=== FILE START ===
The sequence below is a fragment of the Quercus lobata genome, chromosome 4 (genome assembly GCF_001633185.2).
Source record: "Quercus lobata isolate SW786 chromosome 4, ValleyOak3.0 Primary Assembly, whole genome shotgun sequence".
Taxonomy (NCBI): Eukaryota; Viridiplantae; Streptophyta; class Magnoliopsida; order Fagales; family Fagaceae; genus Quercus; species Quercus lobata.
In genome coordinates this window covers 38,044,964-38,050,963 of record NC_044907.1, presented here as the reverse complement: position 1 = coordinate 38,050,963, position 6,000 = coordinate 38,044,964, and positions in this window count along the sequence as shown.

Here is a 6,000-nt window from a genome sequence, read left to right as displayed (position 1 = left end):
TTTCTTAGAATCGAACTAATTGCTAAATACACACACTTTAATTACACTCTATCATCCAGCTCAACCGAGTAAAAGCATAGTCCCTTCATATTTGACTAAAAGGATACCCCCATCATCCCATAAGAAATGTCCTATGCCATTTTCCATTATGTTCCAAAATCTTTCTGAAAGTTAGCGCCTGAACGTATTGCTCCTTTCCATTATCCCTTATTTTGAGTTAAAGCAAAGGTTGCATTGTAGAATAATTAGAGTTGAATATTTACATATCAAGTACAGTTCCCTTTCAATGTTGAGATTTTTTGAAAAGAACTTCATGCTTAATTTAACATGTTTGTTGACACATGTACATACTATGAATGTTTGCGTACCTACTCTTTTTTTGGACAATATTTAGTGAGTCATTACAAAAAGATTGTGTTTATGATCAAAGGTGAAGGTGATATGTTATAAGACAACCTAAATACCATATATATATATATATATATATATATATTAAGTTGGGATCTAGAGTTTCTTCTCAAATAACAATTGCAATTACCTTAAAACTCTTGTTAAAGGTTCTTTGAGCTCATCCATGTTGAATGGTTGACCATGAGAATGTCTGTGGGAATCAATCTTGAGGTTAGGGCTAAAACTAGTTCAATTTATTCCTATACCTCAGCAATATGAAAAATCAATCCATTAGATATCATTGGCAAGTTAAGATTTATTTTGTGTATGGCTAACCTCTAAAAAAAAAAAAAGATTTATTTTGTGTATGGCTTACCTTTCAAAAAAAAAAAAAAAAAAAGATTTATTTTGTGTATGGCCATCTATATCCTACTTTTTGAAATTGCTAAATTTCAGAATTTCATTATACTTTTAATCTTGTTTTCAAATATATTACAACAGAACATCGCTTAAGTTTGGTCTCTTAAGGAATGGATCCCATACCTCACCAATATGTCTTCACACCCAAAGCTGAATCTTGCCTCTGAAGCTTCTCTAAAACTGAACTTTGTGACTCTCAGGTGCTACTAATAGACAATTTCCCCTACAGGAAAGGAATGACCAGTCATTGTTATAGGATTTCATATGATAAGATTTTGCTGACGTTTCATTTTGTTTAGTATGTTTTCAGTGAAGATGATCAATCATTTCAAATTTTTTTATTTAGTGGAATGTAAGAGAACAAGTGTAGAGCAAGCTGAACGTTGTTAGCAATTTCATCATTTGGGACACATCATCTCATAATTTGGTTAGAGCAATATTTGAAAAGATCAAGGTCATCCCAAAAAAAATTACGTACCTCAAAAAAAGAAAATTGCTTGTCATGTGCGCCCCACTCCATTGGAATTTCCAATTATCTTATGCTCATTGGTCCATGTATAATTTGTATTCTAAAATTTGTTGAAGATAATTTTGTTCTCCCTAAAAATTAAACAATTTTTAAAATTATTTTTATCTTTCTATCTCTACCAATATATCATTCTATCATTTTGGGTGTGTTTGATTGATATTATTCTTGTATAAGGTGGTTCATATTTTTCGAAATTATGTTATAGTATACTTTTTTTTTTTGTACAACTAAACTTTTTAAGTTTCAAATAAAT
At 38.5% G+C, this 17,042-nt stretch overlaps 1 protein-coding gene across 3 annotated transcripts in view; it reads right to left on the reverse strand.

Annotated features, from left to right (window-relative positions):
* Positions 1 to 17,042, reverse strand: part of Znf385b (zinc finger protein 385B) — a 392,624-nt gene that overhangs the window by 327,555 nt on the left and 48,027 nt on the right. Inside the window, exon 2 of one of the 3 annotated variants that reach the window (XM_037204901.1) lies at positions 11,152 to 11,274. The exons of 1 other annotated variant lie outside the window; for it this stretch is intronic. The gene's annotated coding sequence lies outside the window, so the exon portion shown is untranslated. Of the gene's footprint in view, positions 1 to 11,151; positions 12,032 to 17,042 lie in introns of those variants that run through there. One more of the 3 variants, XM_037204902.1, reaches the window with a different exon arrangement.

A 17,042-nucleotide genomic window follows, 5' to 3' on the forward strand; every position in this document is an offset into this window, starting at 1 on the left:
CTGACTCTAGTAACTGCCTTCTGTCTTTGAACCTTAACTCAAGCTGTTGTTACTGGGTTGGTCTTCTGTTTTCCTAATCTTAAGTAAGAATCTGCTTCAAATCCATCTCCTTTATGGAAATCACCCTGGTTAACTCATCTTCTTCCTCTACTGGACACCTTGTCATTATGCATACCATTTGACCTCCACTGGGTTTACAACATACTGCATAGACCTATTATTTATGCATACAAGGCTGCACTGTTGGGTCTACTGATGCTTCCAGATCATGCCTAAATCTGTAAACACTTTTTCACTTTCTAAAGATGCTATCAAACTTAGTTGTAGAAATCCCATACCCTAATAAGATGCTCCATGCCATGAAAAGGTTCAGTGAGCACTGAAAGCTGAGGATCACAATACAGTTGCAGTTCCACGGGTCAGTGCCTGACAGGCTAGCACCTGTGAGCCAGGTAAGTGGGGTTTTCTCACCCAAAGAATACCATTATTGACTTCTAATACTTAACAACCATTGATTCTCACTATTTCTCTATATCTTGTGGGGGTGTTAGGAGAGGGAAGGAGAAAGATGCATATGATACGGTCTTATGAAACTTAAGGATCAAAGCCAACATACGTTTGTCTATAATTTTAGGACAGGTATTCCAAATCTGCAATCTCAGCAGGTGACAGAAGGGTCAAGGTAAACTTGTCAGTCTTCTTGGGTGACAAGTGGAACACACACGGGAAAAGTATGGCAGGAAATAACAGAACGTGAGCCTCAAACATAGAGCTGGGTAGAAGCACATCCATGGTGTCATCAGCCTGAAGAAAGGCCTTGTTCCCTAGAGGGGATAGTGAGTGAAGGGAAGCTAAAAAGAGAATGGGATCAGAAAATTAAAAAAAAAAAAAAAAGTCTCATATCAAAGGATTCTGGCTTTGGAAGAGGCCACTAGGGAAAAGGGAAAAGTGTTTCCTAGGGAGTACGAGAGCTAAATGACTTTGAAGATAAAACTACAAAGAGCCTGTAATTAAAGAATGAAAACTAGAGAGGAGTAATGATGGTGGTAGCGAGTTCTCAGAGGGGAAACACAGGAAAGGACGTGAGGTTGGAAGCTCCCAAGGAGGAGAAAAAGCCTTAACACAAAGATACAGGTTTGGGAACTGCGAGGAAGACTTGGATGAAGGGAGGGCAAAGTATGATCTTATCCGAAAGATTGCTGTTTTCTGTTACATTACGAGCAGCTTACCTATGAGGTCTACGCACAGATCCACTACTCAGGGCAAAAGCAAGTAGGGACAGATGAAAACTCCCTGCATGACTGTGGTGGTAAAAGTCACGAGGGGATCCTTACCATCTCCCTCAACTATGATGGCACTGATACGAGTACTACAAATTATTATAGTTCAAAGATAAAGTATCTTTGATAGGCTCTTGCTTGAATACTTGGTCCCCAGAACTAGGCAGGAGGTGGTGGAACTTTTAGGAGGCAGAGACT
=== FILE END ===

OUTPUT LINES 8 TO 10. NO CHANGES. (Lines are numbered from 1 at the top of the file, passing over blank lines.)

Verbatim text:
Annotated features, from left to right (window-relative positions):
* Positions 1 to 17,042, reverse strand: part of Znf385b (zinc finger protein 385B) — a 392,624-nt gene that overhangs the window by 327,555 nt on the left and 48,027 nt on the right. Inside the window, exon 2 of one of the 3 annotated variants that reach the window (XM_037204901.1) lies at positions 11,152 to 11,274. The exons of 1 other annotated variant lie outside the window; for it this stretch is intronic. The gene's annotated coding sequence lies outside the window, so the exon portion shown is untranslated. Of the gene's footprint in view, positions 1 to 11,151; positions 12,032 to 17,042 lie in introns of those variants that run through there. One more of the 3 variants, XM_037204902.1, reaches the window with a different exon arrangement.

A 17,042-nucleotide genomic window follows, 5' to 3' on the forward strand; every position in this document is an offset into this window, starting at 1 on the left: